BSI launches full fire safety standard revision

BSI launches full fire safety standard revision

THE BRITISH Standards Institute (BSI) has published the revised BS 5839-6: 2019 standard for fire detection and fire alarm systems.

Specification Online reported on the publication of the revised standard, Fire detection and fire alarm systems for buildings – code of practice for the design, commissioning, installation and maintenance of fire detection and fire alarm systems in domestic premises. It stated that in the UK, around 80% of all fire deaths and injuries ‘occur in domestic premises’, resulting in over 300 deaths and 9,000 related injuries per year.

Consequently, fire detection and fire alarm systems are ‘proven to substantially reduce the risk of death or serious injury from fire’, with the fire fatality rate ‘an estimated two to three times higher when no smoke detector is present and functioning’ than in a premises with ‘adequate’ installations. The revised standard includes the most recent recommendations for detection and alarm systems in ‘new and existing’ premises ‘in order to make them safer to live in’.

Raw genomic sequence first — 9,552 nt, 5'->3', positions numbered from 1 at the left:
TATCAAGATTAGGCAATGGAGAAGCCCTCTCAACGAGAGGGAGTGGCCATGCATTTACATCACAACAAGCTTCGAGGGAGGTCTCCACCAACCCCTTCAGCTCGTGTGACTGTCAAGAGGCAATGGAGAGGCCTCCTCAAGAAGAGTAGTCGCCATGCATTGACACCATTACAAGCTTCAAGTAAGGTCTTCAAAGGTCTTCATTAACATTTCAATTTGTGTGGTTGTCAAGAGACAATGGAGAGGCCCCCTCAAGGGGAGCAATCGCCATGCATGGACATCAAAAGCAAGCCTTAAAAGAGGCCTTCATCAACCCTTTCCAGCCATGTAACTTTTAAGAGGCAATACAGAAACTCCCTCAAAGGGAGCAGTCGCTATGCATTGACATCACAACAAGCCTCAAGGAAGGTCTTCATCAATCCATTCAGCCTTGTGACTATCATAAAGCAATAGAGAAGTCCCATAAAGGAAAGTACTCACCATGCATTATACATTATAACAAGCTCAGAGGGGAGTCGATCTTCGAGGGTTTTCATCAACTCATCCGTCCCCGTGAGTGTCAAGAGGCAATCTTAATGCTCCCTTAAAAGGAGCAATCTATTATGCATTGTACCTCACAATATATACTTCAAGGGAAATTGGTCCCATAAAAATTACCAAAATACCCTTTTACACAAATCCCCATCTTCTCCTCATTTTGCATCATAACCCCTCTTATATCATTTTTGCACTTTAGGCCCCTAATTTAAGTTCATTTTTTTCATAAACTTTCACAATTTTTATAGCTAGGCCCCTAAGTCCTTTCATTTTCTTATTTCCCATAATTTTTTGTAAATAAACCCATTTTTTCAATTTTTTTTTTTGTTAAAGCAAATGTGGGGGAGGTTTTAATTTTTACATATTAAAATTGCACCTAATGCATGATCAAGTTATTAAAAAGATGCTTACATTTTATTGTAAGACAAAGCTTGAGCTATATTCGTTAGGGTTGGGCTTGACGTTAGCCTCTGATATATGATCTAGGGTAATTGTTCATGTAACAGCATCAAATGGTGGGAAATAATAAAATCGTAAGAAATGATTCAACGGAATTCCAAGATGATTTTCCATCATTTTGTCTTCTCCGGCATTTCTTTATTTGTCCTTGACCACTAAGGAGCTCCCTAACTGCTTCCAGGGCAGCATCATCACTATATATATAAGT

Among the main revisions include a ‘re-grading’ of statistics and recommendations; an update of guidance to ‘take all other standards in the BS 5839 series into account’; a new table on testing and servicing by grade of alarm system; new recommendations for ‘ensuring alarm signal transmission required within social care and sheltered housing settings function accordingly’; and ‘increased’ protection for both sheltered and supported housing.

Finally, another new recommendation has been added that states that communal fire alarm systems ‘should not normally be installed in purpose built blocks of flats’, with BSI noting that the standard is ‘aimed at’ architects, engineers and other building professionals, as well as enforcing authorities, installers and others ‘responsible for implementing fire precautions in domestic premises’.

The standard is not intended however for occupiers, as government advice is published for them, though the standard does provide recommendations for ‘simple systems that may be installed by non-specialist installers’.

Ant Burd, head of built environment at BSI, commented: ‘Fires in the home are one of the biggest threats occupants can face and therefore fire detection and alarm systems are a crucial fire safety component in helping make sure people can get out of their home safely. BS 5839-6 provides detailed guidance on the design and specification of fire detection and alarm systems in domestic and residential properties.’